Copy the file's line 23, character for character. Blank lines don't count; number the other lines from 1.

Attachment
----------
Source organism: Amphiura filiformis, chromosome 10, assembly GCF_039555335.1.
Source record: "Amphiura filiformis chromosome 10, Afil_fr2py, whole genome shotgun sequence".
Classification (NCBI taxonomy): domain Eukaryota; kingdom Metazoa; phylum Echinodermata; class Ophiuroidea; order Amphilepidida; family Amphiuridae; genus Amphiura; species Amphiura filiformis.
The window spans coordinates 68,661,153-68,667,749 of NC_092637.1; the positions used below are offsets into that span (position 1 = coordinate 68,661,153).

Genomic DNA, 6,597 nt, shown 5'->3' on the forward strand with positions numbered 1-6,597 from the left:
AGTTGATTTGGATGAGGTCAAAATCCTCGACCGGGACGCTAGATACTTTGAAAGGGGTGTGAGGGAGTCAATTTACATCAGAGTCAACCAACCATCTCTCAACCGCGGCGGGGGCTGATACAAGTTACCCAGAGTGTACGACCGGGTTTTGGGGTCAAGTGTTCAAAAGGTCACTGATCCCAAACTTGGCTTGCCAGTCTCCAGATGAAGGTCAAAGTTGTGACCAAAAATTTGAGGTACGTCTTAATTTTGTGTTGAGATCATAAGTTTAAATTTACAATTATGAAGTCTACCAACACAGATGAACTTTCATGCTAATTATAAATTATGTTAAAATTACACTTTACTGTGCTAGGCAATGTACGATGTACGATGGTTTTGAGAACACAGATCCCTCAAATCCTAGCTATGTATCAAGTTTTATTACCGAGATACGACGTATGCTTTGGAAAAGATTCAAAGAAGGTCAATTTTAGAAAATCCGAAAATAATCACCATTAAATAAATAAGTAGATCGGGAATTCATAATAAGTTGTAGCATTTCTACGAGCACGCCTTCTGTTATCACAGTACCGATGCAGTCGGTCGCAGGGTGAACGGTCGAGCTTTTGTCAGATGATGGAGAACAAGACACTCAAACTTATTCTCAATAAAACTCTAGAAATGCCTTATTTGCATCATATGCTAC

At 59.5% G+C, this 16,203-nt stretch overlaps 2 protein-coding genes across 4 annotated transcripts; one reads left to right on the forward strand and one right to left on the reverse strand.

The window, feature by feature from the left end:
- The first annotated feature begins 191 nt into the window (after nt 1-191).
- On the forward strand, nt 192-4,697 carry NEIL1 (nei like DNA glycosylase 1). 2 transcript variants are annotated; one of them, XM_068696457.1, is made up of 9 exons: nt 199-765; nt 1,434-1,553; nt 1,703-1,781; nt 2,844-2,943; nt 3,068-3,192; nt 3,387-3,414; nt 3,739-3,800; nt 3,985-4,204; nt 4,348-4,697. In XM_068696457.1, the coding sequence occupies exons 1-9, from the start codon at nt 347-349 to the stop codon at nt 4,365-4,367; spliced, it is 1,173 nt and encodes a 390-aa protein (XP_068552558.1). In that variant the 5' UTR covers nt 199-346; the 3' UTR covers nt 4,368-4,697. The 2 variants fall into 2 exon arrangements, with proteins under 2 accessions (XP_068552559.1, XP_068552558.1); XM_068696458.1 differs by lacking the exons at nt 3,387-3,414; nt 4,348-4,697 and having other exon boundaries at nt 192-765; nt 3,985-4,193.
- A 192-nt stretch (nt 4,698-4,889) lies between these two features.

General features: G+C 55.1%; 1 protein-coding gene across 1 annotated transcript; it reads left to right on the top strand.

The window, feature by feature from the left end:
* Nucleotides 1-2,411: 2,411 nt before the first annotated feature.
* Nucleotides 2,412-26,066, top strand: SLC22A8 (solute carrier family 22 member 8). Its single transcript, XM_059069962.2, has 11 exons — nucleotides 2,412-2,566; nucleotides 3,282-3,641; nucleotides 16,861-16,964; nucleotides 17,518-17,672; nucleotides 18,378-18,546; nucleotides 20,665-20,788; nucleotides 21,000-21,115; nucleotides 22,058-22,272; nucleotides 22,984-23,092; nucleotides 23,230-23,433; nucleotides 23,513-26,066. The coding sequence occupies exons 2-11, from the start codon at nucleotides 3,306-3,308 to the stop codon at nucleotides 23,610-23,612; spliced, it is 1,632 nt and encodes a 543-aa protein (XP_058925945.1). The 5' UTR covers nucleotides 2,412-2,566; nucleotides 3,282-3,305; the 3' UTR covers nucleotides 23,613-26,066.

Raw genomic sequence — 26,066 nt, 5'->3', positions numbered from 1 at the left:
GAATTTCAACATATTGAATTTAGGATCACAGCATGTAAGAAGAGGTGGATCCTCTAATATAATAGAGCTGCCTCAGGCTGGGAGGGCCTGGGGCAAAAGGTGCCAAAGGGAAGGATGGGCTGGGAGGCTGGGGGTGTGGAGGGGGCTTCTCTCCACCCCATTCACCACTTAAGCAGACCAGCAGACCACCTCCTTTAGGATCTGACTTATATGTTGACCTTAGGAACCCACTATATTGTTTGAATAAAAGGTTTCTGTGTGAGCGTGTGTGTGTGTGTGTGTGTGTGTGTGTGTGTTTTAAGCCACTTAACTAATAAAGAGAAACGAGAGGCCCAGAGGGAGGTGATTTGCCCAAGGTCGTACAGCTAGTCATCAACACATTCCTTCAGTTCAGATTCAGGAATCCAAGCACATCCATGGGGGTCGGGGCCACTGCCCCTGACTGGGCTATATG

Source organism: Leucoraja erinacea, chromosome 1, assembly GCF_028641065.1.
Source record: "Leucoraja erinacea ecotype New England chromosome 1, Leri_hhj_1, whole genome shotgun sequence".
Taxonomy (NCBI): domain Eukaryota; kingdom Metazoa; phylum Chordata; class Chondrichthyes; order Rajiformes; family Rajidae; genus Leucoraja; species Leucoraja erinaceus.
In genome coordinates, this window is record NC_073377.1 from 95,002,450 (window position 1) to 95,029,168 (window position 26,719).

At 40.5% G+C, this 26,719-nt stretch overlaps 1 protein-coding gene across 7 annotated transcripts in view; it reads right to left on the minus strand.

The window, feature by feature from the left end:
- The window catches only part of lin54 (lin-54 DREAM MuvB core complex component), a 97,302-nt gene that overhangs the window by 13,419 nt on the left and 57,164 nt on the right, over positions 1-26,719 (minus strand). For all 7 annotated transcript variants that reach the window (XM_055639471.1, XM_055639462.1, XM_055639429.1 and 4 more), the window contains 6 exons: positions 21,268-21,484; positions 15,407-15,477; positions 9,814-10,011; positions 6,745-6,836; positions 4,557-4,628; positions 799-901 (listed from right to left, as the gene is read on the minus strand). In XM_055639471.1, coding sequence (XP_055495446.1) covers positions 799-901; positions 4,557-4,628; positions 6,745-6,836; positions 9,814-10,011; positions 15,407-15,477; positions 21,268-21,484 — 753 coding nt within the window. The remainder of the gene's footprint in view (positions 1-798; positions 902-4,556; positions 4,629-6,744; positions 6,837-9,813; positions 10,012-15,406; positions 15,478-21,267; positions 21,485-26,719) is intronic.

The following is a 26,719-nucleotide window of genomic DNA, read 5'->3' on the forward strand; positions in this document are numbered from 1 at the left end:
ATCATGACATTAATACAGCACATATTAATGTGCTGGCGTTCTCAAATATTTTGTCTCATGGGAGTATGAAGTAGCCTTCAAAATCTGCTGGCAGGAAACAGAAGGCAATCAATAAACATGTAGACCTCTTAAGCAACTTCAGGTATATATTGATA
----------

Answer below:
The window, feature by feature from the left end: